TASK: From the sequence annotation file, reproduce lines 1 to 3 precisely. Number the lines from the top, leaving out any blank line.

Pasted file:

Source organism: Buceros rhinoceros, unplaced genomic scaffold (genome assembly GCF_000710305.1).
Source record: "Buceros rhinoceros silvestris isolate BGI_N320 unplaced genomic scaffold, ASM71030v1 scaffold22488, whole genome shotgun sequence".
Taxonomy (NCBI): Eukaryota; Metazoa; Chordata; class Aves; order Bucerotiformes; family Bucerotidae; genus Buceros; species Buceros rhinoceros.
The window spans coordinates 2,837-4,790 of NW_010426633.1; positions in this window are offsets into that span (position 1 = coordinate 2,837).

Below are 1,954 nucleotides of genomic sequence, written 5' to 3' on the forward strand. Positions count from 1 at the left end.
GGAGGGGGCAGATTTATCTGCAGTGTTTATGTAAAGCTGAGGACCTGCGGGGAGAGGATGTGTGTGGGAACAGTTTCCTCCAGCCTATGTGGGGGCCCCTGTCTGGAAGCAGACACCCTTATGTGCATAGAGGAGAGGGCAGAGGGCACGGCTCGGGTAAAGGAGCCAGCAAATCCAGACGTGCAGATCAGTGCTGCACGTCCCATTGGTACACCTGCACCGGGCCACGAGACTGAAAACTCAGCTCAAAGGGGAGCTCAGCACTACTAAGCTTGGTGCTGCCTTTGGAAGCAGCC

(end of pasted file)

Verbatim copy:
Source organism: Buceros rhinoceros, unplaced genomic scaffold (genome assembly GCF_000710305.1).
Source record: "Buceros rhinoceros silvestris isolate BGI_N320 unplaced genomic scaffold, ASM71030v1 scaffold22488, whole genome shotgun sequence".
Taxonomy (NCBI): Eukaryota; Metazoa; Chordata; class Aves; order Bucerotiformes; family Bucerotidae; genus Buceros; species Buceros rhinoceros.